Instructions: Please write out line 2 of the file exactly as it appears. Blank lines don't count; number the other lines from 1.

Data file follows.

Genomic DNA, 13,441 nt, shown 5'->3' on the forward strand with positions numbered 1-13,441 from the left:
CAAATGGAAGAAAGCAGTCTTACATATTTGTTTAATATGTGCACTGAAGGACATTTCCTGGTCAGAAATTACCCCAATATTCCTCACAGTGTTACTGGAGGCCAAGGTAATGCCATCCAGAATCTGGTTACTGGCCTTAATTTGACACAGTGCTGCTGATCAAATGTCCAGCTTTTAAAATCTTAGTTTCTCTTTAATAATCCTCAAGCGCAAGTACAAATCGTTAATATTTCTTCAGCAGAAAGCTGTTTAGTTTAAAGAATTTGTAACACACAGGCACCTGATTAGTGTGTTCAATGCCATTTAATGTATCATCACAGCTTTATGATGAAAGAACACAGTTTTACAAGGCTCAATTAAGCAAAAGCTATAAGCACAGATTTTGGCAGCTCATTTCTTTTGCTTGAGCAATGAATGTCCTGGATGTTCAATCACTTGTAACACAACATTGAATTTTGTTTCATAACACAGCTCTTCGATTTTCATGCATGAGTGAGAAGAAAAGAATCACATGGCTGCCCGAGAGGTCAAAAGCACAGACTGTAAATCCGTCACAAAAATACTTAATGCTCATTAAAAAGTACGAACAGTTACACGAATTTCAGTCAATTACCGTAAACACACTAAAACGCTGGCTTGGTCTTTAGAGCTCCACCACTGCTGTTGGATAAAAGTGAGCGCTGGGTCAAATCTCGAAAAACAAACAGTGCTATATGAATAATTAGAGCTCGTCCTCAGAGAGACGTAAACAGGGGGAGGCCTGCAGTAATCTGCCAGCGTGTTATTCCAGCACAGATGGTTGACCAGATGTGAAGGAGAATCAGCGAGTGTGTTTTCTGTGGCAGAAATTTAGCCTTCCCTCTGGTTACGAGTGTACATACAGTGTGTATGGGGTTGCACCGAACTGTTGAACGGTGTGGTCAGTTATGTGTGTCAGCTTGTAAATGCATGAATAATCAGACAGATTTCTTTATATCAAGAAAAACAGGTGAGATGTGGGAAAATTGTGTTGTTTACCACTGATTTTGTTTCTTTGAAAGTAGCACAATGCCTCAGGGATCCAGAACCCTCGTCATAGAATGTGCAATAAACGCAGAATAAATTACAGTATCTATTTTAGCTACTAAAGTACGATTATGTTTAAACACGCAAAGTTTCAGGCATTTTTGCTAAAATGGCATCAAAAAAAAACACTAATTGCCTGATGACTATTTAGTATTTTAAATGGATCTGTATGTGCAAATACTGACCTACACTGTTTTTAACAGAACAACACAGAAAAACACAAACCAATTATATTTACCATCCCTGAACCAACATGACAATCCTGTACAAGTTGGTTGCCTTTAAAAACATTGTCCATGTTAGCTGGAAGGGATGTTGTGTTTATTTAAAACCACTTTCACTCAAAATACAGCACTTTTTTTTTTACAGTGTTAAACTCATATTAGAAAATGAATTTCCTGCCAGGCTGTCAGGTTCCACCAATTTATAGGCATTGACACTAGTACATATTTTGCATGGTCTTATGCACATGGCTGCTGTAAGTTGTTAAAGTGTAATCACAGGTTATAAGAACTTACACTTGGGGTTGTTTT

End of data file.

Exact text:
CAAATGGAAGAAAGCAGTCTTACATATTTGTTTAATATGTGCACTGAAGGACATTTCCTGGTCAGAAATTACCCCAATATTCCTCACAGTGTTACTGGAGGCCAAGGTAATGCCATCCAGAATCTGGTTACTGGCCTTAATTTGACACAGTGCTGCTGATCAAATGTCCAGCTTTTAAAATCTTAGTTTCTCTTTAATAATCCTCAAGCGCAAGTACAAATCGTTAATATTTCTTCAGCAGAAAGCTGTTTAGTTTAAAGAATTTGTAACACACAGGCACCTGATTAGTGTGTTCAATGCCATTTAATGTATCATCACAGCTTTATGATGAAAGAACACAGTTTTACAAGGCTCAATTAAGCAAAAGCTATAAGCACAGATTTTGGCAGCTCATTTCTTTTGCTTGAGCAATGAATGTCCTGGATGTTCAATCACTTGTAACACAACATTGAATTTTGTTTCATAACACAGCTCTTCGATTTTCATGCATGAGTGAGAAGAAAAGAATCACATGGCTGCCCGAGAGGTCAAAAGCACAGACTGTAAATCCGTCACAAAAATACTTAATGCTCATTAAAAAGTACGAACAGTTACACGAATTTCAGTCAATTACCGTAAACACACTAAAACGCTGGCTTGGTCTTTAGAGCTCCACCACTGCTGTTGGATAAAAGTGAGCGCTGGGTCAAATCTCGAAAAACAAACAGTGCTATATGAATAATTAGAGCTCGTCCTCAGAGAGACGTAAACAGGGGGAGGCCTGCAGTAATCTGCCAGCGTGTTATTCCAGCACAGATGGTTGACCAGATGTGAAGGAGAATCAGCGAGTGTGTTTTCTGTGGCAGAAATTTAGCCTTCCCTCTGGTTACGAGTGTACATACAGTGTGTATGGGGTTGCACCGAACTGTTGAACGGTGTGGTCAGTTATGTGTGTCAGCTTGTAAATGCATGAATAATCAGACAGATTTCTTTATATCAAGAAAAACAGGTGAGATGTGGGAAAATTGTGTTGTTTACCACTGATTTTGTTTCTTTGAAAGTAGCACAATGCCTCAGGGATCCAGAACCCTCGTCATAGAATGTGCAATAAACGCAGAATAAATTACAGTATCTATTTTAGCTACTAAAGTACGATTATGTTTAAACACGCAAAGTTTCAGGCATTTTTGCTAAAATGGCATCAAAAAAAAACACTAATTGCCTGATGACTATTTAGTATTTTAAATGGATCTGTATGTGCAAATACTGACCTACACTGTTTTTAACAGAACAACACAGAAAAACACAAACCAATTATATTTACCATCCCTGAACCAACATGACAATCCTGTACAAGTTGGTTGCCTTTAAAAACATTGTCCATGTTAGCTGGAAGGGATGTTGTGTTTATTTAAAACCACTTTCACTCAAAATACAGCACTTTTTTTTTTACAGTGTTAAACTCATATTAGAAAATGAATTTCCTGCCAGGCTGTCAGGTTCCACCAATTTATAGGCATTGACACTAGTACATATTTTGCATGGTCTTATGCACATGGCTGCTGTAAGTTGTTAAAGTGTAATCACAGGTTATAAGAACTTACACTTGGGGTTGTTTT